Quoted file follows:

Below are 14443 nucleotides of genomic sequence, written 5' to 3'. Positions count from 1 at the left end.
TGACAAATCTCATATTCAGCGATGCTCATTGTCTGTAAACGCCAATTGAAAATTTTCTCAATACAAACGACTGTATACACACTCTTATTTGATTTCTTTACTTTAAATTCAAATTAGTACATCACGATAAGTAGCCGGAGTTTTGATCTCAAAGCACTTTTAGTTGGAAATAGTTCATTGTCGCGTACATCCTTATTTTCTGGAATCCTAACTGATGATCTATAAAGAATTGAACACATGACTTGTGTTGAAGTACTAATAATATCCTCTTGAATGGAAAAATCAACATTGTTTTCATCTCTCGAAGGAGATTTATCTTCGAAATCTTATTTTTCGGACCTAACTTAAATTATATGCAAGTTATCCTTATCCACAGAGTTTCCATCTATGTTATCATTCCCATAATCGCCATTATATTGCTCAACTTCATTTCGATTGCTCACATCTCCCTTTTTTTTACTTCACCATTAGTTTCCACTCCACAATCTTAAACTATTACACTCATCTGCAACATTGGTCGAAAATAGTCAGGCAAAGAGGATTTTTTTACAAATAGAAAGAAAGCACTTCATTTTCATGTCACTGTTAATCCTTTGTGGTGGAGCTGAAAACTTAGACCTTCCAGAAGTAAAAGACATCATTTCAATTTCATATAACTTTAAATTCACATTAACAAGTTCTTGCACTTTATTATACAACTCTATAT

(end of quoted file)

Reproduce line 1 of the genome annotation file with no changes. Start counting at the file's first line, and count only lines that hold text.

Below are 14443 nucleotides of genomic sequence, written 5' to 3'. Positions count from 1 at the left end.